The National Commission on Correctional Health Care (NCCHC) has awarded accreditation to health services at Montana State Prison, completing a five-year process for the health care professionals at the Deer Lodge facility.
The prison’s health services are in compliance with all of the 36 essential standards established by the national organization and with all of the 29 important standards.
“The standards are NCCHC’s recommended requirements for the proper management of a correctional health services delivery system,” the commission said in notifying the prison of its achievement. “These standards have helped correctional facilities improve the health of their inmates and the communities to which they return, increase the efficiency of their health services delivery, strengthen their organizational effectiveness, and reduce their risk of adverse patient outcomes and legal judgments.”
Warden Mike Mahoney praised the work of the prison’s health care staff for reaching this nationally recognized milestone.
“This accreditation tells everyone that Montana State Prison has achieved a level of health care that ensures inmates receive appropriate, efficient and effective care in a correctional setting,” he said.
“The message here for Montanans in general and offenders in particular is that we are dedicated to doing it right, every day, for every patient we have,” said Cathy Redfern, health services administrator for the Department of Corrections. “Now we are committed to maintaining these standards into the future.”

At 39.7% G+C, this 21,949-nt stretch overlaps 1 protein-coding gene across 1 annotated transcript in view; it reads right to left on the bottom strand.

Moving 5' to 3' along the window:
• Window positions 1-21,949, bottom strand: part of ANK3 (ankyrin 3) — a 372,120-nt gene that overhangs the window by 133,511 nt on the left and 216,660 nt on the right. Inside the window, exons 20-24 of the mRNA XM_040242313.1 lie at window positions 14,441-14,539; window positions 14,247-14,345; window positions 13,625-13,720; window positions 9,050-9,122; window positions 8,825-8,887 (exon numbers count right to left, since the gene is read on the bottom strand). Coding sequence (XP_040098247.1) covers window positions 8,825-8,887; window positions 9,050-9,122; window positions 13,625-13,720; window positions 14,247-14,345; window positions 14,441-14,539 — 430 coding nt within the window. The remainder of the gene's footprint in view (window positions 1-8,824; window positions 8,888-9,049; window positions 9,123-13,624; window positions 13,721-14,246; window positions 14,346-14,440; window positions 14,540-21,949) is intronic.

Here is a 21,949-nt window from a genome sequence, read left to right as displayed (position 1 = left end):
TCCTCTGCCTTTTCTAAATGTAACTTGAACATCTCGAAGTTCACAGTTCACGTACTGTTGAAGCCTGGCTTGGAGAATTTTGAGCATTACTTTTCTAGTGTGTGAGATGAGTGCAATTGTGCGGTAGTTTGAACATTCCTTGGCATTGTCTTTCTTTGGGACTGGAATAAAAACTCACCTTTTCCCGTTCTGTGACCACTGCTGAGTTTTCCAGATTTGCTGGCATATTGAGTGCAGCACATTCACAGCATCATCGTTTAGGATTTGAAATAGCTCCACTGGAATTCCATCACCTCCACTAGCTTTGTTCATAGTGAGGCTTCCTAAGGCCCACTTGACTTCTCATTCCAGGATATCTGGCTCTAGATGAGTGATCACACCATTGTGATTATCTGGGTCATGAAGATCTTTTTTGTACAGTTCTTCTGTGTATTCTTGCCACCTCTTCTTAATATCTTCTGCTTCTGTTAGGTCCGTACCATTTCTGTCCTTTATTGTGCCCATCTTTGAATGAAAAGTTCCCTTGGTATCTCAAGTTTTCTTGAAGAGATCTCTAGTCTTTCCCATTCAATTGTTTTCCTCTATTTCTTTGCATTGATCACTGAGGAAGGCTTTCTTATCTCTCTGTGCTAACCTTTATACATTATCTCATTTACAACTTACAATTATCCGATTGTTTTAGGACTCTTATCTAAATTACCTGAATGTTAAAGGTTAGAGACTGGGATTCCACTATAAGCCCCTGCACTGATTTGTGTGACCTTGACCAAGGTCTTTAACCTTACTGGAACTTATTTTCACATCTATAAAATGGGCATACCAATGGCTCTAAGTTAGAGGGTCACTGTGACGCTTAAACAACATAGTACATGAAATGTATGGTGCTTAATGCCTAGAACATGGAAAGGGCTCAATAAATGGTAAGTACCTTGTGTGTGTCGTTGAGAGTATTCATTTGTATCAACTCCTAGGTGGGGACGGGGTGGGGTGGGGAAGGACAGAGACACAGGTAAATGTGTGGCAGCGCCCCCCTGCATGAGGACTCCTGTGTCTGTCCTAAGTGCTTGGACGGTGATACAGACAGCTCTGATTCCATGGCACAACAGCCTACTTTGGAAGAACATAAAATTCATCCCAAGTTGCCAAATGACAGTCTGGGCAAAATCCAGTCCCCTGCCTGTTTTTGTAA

In December, a NCCHC review team applauded the prison’s health services following a two-day inspection of the facility. Team members cited the staff’s teamwork, professionalism and competency, using terms such as “phenomenal” and ‘excellent” in discussing what it sometimes described as ground-breaking services provided the more than 1,400 inmates at the prison.
Nearly 500 institutions nationally are accredited by the NCCHC, a program started by the American Medical Association in the 1970s. Accreditation is a process of review by outside experts that results in public recognition for correctional facilities that meet the organization’s nationally accepted standards for health services.
Accreditation brings prestige to a program, increases staff morale, helps in recruiting health care workers, reduces the potential for losses in health care litigation, and provides assurances to the public, inmates and staff that incarcerated offenders are receiving adequate and appropriate health care.